Also, it is important to note that contaminated hands are the predominant mode of transmission of infectious agents. Thus, promoting and using appropriate hygiene and cough etiquette are essential to preventing the spread of disease. Some methods include, 1) covering your mouth and nose with a tissue when coughing or sneezing, )2 coughing or sneezing into your inner elbow 3) throwing the tissue away in the trash after using it, 4) avoid touching your eyes, nose and mouth, and 5) performing hand hygiene whenever hands have been in contact with respiratory secretions, before and after eating, after using the restroom and whenever else appropriate. Hand hygiene includes washing your hands with soap and water or an alcohol-based hand cleaner.
If you do get sick with a mild flu-like illness, the Center for Disease Control recommends that you stay home for at least 24 hours after your fever is gone without the use of fever reducing medicine.
LAUSD Student Health and Human Services personnel will participate with the L.A. Trust for Children's Health in hosting their annual Youth to Youth (Y2Y) Conference on Thursday, November 16, 2017, at The
California Endowment. Students and adults from the 15 Wellness Centers take part in workshops that focus on health and wellness topics such as mental health, oral health, and fitness and nutrition. Y2Y is a safe space for students to come together to network, build leadership skills, and conceptualize ways to promote the Wellness Centers on their campus and in their communities. The L.A. Trust also invites young leaders to speak about their experiences and inspire hope to the students at Y2Y. The conference will have Gage Middle School alumnus, Diego Sepulveda, an advocate for LGBTQ justice, immigrant rights and worker justice, as this year’s keynote speaker. Many of our SHHS staff help students become engaged and attend the Y2Y conference where they learn to advocate for a healthy school campus. Last year, when asked about what they liked about Y2Y, a student expressed that "it forms friendships and establishes unity," and that he "enjoyed meeting all the other youth and actually seeing how their schools enhance the lifestyles of their fellow students.”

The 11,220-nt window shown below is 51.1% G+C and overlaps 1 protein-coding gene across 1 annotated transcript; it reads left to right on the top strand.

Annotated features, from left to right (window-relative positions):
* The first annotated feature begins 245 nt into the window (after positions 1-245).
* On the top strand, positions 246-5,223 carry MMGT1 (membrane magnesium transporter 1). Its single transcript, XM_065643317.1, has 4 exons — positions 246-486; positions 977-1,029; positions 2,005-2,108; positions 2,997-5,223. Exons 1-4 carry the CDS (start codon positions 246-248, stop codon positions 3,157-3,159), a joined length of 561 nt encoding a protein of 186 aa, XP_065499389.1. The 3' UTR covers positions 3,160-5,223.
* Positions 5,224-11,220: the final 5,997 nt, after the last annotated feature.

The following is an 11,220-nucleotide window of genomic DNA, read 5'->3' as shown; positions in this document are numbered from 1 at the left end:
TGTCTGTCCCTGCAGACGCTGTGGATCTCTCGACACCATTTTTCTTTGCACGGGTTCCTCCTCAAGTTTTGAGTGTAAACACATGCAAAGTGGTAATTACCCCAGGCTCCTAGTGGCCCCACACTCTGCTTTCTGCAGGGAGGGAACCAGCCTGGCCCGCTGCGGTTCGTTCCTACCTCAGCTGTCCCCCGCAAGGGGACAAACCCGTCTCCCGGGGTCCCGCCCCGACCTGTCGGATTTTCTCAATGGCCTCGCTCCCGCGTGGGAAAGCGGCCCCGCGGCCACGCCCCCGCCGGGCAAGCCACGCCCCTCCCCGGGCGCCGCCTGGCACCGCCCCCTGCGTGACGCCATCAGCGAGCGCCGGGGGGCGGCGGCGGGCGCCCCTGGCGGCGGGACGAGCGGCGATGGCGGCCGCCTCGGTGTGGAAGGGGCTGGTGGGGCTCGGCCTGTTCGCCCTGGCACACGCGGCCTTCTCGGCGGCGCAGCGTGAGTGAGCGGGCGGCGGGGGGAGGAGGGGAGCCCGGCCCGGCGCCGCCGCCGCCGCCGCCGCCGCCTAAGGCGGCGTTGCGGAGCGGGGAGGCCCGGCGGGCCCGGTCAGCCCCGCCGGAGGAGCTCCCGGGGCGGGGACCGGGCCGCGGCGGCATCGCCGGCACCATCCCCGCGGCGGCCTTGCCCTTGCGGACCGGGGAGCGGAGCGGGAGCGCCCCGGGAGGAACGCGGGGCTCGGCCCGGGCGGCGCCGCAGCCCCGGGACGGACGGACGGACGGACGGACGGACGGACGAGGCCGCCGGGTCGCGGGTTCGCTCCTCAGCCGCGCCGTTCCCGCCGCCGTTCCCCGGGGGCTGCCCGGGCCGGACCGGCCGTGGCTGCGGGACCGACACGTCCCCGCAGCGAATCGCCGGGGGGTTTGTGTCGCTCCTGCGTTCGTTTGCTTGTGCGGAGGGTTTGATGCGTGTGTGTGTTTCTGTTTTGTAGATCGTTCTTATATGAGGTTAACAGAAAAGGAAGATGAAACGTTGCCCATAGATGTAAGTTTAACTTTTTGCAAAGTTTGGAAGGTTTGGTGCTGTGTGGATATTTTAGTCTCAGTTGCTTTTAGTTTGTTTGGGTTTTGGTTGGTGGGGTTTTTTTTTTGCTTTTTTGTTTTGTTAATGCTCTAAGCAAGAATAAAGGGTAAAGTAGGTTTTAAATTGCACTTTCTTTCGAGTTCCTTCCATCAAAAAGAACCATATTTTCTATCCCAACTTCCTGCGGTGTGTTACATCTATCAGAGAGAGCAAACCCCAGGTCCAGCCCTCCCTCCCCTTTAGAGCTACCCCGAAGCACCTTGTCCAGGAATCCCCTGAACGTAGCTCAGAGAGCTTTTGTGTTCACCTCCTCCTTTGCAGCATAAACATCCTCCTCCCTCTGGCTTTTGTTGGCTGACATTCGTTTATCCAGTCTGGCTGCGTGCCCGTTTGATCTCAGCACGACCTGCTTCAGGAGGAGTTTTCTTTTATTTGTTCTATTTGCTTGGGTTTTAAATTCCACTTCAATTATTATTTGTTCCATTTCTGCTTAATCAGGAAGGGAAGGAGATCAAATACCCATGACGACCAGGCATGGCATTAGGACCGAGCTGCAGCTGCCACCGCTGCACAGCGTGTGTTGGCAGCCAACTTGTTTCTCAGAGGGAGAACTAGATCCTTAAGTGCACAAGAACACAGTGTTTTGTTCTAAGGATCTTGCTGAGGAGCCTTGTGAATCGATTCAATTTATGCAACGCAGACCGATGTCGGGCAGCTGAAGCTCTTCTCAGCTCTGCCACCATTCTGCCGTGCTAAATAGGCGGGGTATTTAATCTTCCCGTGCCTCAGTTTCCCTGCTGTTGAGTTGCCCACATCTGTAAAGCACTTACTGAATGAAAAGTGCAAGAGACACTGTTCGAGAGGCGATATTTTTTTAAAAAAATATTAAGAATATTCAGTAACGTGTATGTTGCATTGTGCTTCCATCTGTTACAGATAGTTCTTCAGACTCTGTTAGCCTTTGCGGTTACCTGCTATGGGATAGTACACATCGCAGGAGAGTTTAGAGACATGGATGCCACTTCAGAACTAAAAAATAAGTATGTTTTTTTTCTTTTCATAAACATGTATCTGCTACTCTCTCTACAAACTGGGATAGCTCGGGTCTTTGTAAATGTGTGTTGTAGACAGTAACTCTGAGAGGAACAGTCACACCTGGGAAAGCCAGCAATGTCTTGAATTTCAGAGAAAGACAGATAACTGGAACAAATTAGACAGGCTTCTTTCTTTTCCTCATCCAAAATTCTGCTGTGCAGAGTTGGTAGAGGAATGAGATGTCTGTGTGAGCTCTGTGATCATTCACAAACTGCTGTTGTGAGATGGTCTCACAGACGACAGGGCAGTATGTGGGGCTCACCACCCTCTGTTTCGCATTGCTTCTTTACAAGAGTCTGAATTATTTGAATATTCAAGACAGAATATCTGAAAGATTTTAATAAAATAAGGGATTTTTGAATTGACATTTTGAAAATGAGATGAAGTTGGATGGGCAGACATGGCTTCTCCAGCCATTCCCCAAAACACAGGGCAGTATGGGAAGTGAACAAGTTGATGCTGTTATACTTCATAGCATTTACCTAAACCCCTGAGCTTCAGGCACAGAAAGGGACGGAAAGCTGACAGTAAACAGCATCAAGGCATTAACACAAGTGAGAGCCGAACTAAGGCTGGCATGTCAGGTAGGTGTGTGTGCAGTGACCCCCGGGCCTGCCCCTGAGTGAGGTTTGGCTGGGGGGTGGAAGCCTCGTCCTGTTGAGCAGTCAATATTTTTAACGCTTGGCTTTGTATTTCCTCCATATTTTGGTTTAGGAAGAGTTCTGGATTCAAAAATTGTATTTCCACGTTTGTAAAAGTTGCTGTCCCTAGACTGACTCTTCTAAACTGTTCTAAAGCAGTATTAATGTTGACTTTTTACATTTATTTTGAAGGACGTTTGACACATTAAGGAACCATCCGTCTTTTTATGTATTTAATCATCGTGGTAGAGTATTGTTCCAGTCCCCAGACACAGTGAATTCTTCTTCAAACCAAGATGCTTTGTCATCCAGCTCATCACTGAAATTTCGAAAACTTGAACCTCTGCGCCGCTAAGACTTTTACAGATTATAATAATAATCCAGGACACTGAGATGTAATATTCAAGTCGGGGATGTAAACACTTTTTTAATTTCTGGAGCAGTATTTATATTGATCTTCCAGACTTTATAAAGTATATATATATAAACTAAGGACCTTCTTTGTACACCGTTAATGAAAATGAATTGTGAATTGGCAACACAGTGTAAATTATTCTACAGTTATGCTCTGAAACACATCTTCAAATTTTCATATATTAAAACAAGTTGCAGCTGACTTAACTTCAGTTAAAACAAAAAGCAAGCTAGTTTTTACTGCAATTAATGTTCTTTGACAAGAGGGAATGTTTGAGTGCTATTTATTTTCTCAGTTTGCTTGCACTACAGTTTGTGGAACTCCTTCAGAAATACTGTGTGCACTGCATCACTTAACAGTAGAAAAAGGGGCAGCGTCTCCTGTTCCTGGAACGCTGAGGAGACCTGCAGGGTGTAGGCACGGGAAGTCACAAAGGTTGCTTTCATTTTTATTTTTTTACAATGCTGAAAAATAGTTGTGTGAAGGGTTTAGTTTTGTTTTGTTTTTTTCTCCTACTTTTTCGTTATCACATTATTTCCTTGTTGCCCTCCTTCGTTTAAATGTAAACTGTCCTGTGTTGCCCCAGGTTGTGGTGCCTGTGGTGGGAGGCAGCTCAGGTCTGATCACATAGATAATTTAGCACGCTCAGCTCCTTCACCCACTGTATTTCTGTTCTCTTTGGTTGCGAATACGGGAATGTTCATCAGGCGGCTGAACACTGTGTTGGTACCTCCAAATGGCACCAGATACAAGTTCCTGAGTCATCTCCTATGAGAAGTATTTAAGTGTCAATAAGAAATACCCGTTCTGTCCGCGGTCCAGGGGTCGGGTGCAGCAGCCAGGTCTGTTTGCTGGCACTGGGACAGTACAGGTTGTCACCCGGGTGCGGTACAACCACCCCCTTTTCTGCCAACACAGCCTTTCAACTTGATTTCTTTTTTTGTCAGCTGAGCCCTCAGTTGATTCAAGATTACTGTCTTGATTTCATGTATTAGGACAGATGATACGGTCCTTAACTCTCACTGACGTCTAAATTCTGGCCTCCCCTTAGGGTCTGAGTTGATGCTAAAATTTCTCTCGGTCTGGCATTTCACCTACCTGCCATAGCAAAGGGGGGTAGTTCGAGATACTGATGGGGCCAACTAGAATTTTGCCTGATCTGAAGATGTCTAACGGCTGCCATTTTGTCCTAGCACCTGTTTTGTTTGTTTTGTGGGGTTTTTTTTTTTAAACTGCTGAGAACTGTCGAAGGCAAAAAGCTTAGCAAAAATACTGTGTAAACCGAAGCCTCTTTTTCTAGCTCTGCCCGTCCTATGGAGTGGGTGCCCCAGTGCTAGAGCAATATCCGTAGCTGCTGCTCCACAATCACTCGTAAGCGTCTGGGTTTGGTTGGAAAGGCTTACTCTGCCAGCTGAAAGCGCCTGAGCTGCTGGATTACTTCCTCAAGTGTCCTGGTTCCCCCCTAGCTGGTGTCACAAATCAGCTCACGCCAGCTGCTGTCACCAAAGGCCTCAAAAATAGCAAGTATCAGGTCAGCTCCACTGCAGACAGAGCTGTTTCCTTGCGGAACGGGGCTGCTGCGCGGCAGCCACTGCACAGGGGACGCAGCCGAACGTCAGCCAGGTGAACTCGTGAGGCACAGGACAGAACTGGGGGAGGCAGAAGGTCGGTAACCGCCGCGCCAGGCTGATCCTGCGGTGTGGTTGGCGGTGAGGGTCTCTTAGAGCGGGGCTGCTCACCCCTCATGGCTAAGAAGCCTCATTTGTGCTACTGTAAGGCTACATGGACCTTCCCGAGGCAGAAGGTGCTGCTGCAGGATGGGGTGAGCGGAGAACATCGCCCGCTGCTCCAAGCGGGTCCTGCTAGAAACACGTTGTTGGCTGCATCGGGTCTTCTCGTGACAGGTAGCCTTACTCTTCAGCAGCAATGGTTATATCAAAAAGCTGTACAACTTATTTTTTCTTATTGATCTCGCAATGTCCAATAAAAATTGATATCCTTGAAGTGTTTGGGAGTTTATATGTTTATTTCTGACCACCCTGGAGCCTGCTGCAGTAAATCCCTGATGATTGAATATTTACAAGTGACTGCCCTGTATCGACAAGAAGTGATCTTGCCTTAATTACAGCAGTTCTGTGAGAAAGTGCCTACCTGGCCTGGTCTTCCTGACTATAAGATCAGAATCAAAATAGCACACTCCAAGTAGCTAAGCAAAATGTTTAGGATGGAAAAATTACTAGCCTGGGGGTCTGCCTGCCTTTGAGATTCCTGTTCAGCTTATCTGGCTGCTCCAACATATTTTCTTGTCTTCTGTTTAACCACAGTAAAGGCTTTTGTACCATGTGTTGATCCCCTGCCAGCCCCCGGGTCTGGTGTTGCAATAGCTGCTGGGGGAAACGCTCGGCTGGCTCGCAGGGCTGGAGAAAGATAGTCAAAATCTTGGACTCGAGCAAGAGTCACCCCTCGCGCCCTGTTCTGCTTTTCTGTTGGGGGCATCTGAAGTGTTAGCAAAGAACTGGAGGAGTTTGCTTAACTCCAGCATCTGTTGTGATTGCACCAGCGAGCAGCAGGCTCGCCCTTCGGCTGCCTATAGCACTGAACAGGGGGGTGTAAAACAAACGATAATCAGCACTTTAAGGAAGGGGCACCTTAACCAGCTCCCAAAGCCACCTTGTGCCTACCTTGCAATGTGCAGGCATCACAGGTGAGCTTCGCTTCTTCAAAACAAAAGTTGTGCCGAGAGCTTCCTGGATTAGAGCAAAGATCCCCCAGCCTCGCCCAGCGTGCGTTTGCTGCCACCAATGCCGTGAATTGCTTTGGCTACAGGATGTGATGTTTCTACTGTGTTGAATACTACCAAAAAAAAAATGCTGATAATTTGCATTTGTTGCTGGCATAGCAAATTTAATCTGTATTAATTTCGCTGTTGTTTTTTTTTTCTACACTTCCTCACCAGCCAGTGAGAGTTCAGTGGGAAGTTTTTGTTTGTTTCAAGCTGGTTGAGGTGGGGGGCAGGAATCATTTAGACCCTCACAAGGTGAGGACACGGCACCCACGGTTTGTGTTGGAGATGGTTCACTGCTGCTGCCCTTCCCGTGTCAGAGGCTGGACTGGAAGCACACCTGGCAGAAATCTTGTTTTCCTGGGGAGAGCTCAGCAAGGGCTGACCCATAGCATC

Student Medical Services employs 13 Medical Assistants (MAs) to work in our 14 school-based health clinics around the District. LAUSD medical assistants are health professionals who support the work of school physicians and nurse practitioners. Their responsibilities include both clinical and administrative duties: Preparing exam and treatment rooms with necessary supplies/equipment; obtaining patient health history and vital signs; helping families obtain temporary Medi-Cal coverage; performing pre-exam procedures; assisting with diagnostic tests and a variety of routine lab tests; administering immunizations under the physician or nurse practitioner’s supervision; and much more.
Every year Medical Assistants Recognition Week is celebrated nationally during the third full week in October and Medical Assistants Recognition Day is observed on Wednesday of that week. Student Medical Services celebrated the outstanding work of our MAs at our October 18th staff meeting which corresponded with National Medical Assistants Recognition Day. Lunch was donated by Dr. Kimberly Uyeda, Director of Student Medical Services with desserts and beverages donated by Sr. Physician, Dr. Rosina Franco. Each MA was given a messenger bag useful for organizing and transporting materials between clinics. Thanks to the support provided by MAs in our clinics, LAUSD can boast of providing more CHDP (Child Health and Disability Prevention) program physical exams than any other entity in California. Well done!